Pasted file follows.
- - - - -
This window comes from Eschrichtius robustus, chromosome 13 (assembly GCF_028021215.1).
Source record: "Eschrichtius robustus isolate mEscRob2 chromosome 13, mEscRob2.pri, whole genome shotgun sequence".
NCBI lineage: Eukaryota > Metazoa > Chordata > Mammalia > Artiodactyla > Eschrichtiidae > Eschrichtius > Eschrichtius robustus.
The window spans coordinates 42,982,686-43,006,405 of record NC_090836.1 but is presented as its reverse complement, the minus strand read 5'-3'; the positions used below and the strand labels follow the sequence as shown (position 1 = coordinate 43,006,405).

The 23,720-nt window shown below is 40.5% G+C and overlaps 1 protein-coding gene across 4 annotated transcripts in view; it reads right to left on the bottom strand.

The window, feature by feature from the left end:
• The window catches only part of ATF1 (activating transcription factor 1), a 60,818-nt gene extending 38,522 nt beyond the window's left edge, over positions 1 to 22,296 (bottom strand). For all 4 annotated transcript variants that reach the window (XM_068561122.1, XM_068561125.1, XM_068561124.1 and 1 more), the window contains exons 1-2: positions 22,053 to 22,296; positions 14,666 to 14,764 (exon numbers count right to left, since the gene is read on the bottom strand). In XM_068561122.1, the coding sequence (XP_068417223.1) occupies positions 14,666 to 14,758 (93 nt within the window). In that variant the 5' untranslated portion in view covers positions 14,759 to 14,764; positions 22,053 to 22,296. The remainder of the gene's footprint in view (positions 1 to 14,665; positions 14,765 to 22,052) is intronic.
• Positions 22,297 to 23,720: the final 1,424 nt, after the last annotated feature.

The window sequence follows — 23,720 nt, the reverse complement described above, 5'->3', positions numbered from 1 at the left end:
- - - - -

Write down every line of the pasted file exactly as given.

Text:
This window comes from Eschrichtius robustus, chromosome 13 (assembly GCF_028021215.1).
Source record: "Eschrichtius robustus isolate mEscRob2 chromosome 13, mEscRob2.pri, whole genome shotgun sequence".
NCBI lineage: Eukaryota > Metazoa > Chordata > Mammalia > Artiodactyla > Eschrichtiidae > Eschrichtius > Eschrichtius robustus.
The window spans coordinates 42,982,686-43,006,405 of record NC_090836.1 but is presented as its reverse complement, the minus strand read 5'-3'; the positions used below and the strand labels follow the sequence as shown (position 1 = coordinate 43,006,405).

The 23,720-nt window shown below is 40.5% G+C and overlaps 1 protein-coding gene across 4 annotated transcripts in view; it reads right to left on the bottom strand.

The window, feature by feature from the left end:
• The window catches only part of ATF1 (activating transcription factor 1), a 60,818-nt gene extending 38,522 nt beyond the window's left edge, over positions 1 to 22,296 (bottom strand). For all 4 annotated transcript variants that reach the window (XM_068561122.1, XM_068561125.1, XM_068561124.1 and 1 more), the window contains exons 1-2: positions 22,053 to 22,296; positions 14,666 to 14,764 (exon numbers count right to left, since the gene is read on the bottom strand). In XM_068561122.1, the coding sequence (XP_068417223.1) occupies positions 14,666 to 14,758 (93 nt within the window). In that variant the 5' untranslated portion in view covers positions 14,759 to 14,764; positions 22,053 to 22,296. The remainder of the gene's footprint in view (positions 1 to 14,665; positions 14,765 to 22,052) is intronic.
• Positions 22,297 to 23,720: the final 1,424 nt, after the last annotated feature.

The window sequence follows — 23,720 nt, the reverse complement described above, 5'->3', positions numbered from 1 at the left end: